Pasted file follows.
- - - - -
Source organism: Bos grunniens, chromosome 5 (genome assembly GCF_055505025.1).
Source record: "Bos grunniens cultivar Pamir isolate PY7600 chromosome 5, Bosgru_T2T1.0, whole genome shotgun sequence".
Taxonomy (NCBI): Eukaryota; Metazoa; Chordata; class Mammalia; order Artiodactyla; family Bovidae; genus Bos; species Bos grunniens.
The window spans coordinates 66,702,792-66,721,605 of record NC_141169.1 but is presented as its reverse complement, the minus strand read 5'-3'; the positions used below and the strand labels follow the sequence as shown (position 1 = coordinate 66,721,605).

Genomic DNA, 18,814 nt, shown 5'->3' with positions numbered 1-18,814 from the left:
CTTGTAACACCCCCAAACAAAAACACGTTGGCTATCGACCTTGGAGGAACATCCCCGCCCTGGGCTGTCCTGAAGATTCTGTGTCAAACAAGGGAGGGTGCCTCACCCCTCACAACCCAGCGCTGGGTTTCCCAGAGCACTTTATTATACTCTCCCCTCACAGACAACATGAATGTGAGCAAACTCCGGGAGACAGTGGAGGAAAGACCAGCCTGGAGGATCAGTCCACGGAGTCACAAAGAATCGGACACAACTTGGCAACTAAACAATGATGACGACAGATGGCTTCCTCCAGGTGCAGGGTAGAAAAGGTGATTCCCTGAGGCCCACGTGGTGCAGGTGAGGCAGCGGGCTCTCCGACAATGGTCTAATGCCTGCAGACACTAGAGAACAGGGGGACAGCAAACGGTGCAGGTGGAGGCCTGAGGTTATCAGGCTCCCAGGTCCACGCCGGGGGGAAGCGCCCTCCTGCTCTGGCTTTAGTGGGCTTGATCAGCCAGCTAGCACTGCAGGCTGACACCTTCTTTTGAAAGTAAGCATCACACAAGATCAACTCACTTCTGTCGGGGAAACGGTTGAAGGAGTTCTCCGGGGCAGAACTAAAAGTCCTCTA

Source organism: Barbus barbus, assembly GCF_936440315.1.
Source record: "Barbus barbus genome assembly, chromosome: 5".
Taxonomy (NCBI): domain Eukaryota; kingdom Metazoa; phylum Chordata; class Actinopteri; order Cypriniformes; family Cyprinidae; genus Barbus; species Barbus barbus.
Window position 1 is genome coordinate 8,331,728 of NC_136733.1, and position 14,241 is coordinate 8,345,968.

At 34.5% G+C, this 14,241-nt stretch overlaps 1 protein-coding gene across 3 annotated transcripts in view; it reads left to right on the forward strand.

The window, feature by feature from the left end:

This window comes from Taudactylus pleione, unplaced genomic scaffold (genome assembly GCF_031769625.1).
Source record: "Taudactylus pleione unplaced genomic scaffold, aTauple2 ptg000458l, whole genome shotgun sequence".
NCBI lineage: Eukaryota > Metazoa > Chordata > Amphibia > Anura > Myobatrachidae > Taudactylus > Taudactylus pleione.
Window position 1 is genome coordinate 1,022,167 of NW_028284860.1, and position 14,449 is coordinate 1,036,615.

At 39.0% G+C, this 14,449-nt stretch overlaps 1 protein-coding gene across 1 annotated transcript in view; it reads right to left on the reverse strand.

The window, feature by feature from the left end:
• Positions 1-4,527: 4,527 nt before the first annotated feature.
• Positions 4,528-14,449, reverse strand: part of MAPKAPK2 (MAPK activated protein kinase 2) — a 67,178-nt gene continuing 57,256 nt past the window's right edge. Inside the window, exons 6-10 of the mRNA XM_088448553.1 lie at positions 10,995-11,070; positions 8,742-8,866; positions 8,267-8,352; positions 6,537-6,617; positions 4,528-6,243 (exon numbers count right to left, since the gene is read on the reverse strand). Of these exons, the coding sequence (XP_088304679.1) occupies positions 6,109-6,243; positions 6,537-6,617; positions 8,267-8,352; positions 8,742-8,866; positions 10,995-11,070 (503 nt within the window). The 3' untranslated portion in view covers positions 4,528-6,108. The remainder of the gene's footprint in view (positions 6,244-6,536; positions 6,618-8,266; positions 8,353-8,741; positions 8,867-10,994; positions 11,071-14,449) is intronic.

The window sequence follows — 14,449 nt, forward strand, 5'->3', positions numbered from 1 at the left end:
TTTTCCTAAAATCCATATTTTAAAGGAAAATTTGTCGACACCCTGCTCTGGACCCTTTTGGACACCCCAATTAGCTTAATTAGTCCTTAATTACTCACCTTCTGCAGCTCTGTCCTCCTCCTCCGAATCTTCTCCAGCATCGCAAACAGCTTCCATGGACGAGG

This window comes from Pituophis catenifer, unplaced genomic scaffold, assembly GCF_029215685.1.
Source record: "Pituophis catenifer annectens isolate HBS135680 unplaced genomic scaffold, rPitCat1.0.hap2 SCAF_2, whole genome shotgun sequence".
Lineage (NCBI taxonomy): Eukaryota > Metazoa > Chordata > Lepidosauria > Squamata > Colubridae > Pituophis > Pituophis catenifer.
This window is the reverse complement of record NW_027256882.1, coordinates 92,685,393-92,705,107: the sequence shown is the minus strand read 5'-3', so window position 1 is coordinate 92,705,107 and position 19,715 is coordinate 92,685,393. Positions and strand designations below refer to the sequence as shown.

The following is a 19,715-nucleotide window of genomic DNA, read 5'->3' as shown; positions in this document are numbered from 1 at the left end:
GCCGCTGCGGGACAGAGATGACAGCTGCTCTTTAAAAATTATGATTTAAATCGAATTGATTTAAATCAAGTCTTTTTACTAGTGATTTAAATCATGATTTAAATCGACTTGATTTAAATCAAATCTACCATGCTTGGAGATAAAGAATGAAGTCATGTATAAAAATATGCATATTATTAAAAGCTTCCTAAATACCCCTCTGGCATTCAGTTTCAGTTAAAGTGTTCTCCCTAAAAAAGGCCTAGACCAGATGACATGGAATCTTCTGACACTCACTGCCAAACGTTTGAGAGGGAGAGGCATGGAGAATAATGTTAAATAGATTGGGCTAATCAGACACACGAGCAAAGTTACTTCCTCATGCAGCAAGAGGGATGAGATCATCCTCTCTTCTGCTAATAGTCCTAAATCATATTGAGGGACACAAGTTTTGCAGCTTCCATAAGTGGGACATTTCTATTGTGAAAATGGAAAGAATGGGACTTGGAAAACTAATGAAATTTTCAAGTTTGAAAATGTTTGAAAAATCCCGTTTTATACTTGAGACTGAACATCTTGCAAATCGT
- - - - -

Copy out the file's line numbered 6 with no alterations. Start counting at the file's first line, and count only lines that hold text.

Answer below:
CTTGTAACACCCCCAAACAAAAACACGTTGGCTATCGACCTTGGAGGAACATCCCCGCCCTGGGCTGTCCTGAAGATTCTGTGTCAAACAAGGGAGGGTGCCTCACCCCTCACAACCCAGCGCTGGGTTTCCCAGAGCACTTTATTATACTCTCCCCTCACAGACAACATGAATGTGAGCAAACTCCGGGAGACAGTGGAGGAAAGACCAGCCTGGAGGATCAGTCCACGGAGTCACAAAGAATCGGACACAACTTGGCAACTAAACAATGATGACGACAGATGGCTTCCTCCAGGTGCAGGGTAGAAAAGGTGATTCCCTGAGGCCCACGTGGTGCAGGTGAGGCAGCGGGCTCTCCGACAATGGTCTAATGCCTGCAGACACTAGAGAACAGGGGGACAGCAAACGGTGCAGGTGGAGGCCTGAGGTTATCAGGCTCCCAGGTCCACGCCGGGGGGAAGCGCCCTCCTGCTCTGGCTTTAGTGGGCTTGATCAGCCAGCTAGCACTGCAGGCTGACACCTTCTTTTGAAAGTAAGCATCACACAAGATCAACTCACTTCTGTCGGGGAAACGGTTGAAGGAGTTCTCCGGGGCAGAACTAAAAGTCCTCTA